This thread is so interesting!
Well, there is also Love, SaskatchewanPersonally, I'll go for most archaic proto Slavic meaning of Ljubljana (Liubiana, Lyiubiana, Liubiena, Lyubena, Liuebiena) today's (Croatian, Serbian) ljubljena in English: bellowed. Not so many places in the world have meaning of Love incorporated in their name I found some of them, for example:
Q: Okay. Tracking the Triple Goddess back to the oldest references, we get to KaliMa. There are all kinds of derivations of this name, but the thing that strikes me is the relationship to the goddess Kell, or Kella, as well as to the word kell, Celts, and how this might be transformed into the word 'Cassiopaea.' Can you comment on this?
A: Do not the Celts like "kelly" green?!?
Q: Yes. So. What does 'green' have to do with it?
A: Keep searching... learning is accomplished thusly, and learning is fun!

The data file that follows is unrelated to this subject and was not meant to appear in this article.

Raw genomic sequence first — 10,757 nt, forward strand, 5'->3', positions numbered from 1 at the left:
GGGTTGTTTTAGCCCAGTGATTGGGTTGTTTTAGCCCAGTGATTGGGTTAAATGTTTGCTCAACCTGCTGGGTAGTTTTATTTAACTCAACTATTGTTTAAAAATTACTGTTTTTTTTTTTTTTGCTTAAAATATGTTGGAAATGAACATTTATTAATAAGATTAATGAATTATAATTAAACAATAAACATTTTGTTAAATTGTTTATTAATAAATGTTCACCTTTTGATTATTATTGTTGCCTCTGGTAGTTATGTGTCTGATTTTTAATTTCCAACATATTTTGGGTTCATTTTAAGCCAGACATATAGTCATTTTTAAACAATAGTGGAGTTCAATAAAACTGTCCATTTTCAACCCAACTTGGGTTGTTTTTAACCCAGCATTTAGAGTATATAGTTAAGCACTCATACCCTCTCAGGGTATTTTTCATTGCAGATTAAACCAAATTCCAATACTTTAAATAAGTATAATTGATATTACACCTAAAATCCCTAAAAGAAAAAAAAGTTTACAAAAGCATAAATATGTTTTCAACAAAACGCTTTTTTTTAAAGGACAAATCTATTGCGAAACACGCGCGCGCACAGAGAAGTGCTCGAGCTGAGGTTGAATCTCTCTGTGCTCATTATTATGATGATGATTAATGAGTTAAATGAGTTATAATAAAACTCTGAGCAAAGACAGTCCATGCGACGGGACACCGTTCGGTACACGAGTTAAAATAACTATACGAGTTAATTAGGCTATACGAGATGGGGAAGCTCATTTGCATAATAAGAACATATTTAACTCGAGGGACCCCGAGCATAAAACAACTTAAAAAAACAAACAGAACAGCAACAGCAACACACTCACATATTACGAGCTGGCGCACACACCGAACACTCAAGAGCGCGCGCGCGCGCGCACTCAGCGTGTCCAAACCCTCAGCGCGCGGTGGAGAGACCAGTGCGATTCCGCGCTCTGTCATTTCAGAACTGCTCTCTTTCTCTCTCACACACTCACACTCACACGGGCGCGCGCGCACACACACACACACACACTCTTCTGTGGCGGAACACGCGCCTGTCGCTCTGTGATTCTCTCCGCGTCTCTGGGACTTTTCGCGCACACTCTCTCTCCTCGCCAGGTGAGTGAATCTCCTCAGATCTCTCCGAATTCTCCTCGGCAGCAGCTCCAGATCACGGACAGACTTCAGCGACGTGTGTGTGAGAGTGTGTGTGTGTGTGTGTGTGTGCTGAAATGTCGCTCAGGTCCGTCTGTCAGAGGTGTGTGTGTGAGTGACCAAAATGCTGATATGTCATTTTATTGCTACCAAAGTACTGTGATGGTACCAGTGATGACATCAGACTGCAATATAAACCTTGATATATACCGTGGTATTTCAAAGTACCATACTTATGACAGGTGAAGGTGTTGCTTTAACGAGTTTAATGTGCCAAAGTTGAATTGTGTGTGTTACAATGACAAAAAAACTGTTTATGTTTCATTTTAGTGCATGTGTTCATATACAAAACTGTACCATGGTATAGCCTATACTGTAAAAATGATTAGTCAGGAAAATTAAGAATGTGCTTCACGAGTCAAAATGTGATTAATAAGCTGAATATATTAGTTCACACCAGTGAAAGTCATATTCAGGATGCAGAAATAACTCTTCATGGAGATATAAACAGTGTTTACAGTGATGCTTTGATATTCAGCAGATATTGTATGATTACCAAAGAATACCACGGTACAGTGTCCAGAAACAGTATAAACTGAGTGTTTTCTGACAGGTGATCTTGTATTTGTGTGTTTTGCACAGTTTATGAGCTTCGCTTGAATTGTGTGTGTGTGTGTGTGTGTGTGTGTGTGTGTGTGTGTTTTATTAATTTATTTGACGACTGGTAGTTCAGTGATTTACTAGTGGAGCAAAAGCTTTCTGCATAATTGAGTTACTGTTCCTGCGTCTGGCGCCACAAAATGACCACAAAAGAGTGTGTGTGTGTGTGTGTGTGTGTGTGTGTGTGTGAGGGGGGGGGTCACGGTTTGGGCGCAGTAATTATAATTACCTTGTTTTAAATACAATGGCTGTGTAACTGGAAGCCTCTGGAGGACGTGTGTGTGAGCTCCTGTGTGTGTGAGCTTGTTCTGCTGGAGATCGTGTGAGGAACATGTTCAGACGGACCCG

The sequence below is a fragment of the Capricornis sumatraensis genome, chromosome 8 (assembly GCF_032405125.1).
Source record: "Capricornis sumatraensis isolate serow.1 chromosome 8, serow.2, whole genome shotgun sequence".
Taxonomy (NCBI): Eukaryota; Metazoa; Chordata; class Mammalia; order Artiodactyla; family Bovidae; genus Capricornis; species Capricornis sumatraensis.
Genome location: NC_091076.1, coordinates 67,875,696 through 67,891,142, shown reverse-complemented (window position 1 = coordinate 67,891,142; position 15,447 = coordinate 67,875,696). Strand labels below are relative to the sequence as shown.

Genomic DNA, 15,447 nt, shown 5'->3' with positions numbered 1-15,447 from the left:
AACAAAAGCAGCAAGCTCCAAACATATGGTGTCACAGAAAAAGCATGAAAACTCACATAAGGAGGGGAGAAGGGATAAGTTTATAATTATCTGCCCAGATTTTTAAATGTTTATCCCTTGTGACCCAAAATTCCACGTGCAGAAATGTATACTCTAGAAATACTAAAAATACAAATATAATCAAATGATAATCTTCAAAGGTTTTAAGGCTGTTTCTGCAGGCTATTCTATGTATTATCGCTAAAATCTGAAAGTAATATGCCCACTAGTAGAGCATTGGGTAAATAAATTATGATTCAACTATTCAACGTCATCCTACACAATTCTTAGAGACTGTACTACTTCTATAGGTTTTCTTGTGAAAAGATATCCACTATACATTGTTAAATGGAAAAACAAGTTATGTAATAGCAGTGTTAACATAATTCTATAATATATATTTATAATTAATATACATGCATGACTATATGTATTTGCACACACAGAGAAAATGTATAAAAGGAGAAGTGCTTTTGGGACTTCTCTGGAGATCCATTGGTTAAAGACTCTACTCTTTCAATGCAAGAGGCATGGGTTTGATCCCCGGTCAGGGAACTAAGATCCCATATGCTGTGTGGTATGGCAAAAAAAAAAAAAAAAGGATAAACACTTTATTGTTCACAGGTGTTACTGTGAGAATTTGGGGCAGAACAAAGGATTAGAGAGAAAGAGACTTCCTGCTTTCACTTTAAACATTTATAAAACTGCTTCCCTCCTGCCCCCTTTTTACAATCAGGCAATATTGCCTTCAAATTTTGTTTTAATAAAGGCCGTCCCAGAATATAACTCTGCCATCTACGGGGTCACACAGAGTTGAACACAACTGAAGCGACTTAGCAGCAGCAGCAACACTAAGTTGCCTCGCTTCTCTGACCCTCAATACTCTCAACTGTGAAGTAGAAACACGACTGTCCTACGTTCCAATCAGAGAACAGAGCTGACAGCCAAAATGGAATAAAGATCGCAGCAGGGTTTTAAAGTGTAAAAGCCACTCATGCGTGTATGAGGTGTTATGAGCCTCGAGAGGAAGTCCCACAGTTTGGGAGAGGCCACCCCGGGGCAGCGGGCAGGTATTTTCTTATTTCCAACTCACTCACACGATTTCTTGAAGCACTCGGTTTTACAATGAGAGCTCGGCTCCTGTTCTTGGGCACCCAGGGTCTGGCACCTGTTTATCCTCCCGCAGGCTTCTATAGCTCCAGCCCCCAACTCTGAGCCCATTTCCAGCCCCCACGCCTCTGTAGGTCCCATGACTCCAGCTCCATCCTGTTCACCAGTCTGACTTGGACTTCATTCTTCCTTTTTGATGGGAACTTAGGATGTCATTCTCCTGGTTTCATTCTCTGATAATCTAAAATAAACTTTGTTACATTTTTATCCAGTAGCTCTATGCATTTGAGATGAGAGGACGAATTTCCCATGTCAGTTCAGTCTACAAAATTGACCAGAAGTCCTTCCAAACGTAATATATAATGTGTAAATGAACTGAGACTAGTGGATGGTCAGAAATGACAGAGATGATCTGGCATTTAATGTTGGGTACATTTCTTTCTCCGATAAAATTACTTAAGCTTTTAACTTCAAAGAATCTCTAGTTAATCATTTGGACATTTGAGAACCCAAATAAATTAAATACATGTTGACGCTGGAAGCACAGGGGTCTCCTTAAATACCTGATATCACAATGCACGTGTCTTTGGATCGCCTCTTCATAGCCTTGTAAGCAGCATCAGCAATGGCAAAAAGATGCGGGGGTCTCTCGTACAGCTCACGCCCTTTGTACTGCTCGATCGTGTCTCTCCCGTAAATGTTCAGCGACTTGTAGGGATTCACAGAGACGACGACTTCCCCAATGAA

Q: So, we are back to something else. I once asked about the Third Man Theme and that perhaps you meant that the imagery was that of the Triple Goddess relating to the Isle of Man … and you said ‘if viewed through sheets of rain.’ So, in this book that I am reading, it talks about the fact that the Celts of Gaul worshipped the Rain as the manifestation of the Goddess, and the Celts of Scotland worshipped the Sun … the male God. Does this relate in any way to this remark you made about sheets of rain?
A: In an offhand way.
Q: Anything further you can tell me in terms of a clue about ‘sheets of rain?’
A: Not for now, when you get there, you will find the chalice.
Q: Where and WHAT chalice?
A: Wait and see!
Q: (L) What were the names of the children of Jesus?
A: You have the clues, and your quest has been admirable so far, why stop now?
Q: (L) So, I will find them! Okay.
A: Could be like the Holy Grail.
Q: (L) What could be like the Holy Grail?
Q: (L) What does the chalice represent?
A: What is its root?
"outer part of the perianth of a flower," 1680s, from Latin calyx, from Greek kalyx"seed pod, husk, outer covering" (of a fruit, flower bud, etc.), from stem of kalyptein "to cover, conceal," from PIE root *kel- (1) "to cover, conceal, save." The Latin plural is calyces. Some sources connect the word rather with Greek kylix "drinking cup" (see chalice).